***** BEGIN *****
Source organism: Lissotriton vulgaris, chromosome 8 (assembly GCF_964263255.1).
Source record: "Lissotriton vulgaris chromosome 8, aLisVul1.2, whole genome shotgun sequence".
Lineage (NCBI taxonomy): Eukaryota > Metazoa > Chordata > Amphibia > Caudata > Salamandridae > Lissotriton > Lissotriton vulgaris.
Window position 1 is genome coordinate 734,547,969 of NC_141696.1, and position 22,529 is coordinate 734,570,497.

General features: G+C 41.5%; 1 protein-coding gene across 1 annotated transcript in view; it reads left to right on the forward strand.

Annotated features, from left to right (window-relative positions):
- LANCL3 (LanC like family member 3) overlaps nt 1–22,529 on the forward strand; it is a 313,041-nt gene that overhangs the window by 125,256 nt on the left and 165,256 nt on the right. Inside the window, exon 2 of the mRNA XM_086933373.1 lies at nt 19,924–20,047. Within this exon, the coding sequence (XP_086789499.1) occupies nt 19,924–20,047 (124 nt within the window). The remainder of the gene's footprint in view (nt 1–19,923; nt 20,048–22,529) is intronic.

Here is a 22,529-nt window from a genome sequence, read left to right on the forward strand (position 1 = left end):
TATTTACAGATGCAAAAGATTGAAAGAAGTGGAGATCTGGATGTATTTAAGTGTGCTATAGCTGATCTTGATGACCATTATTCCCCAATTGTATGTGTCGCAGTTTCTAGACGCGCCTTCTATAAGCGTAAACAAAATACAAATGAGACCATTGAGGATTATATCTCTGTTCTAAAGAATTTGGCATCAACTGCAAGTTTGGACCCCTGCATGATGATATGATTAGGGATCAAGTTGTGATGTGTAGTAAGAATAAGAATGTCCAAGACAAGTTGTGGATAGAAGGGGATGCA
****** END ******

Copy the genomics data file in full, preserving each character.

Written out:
Source organism: Lissotriton vulgaris, chromosome 8 (assembly GCF_964263255.1).
Source record: "Lissotriton vulgaris chromosome 8, aLisVul1.2, whole genome shotgun sequence".
Lineage (NCBI taxonomy): Eukaryota > Metazoa > Chordata > Amphibia > Caudata > Salamandridae > Lissotriton > Lissotriton vulgaris.
Window position 1 is genome coordinate 734,547,969 of NC_141696.1, and position 22,529 is coordinate 734,570,497.

General features: G+C 41.5%; 1 protein-coding gene across 1 annotated transcript in view; it reads left to right on the forward strand.

Annotated features, from left to right (window-relative positions):
- LANCL3 (LanC like family member 3) overlaps nt 1–22,529 on the forward strand; it is a 313,041-nt gene that overhangs the window by 125,256 nt on the left and 165,256 nt on the right. Inside the window, exon 2 of the mRNA XM_086933373.1 lies at nt 19,924–20,047. Within this exon, the coding sequence (XP_086789499.1) occupies nt 19,924–20,047 (124 nt within the window). The remainder of the gene's footprint in view (nt 1–19,923; nt 20,048–22,529) is intronic.

Here is a 22,529-nt window from a genome sequence, read left to right on the forward strand (position 1 = left end):
TATTTACAGATGCAAAAGATTGAAAGAAGTGGAGATCTGGATGTATTTAAGTGTGCTATAGCTGATCTTGATGACCATTATTCCCCAATTGTATGTGTCGCAGTTTCTAGACGCGCCTTCTATAAGCGTAAACAAAATACAAATGAGACCATTGAGGATTATATCTCTGTTCTAAAGAATTTGGCATCAACTGCAAGTTTGGACCCCTGCATGATGATATGATTAGGGATCAAGTTGTGATGTGTAGTAAGAATAAGAATGTCCAAGACAAGTTGTGGATAGAAGGGGATGCA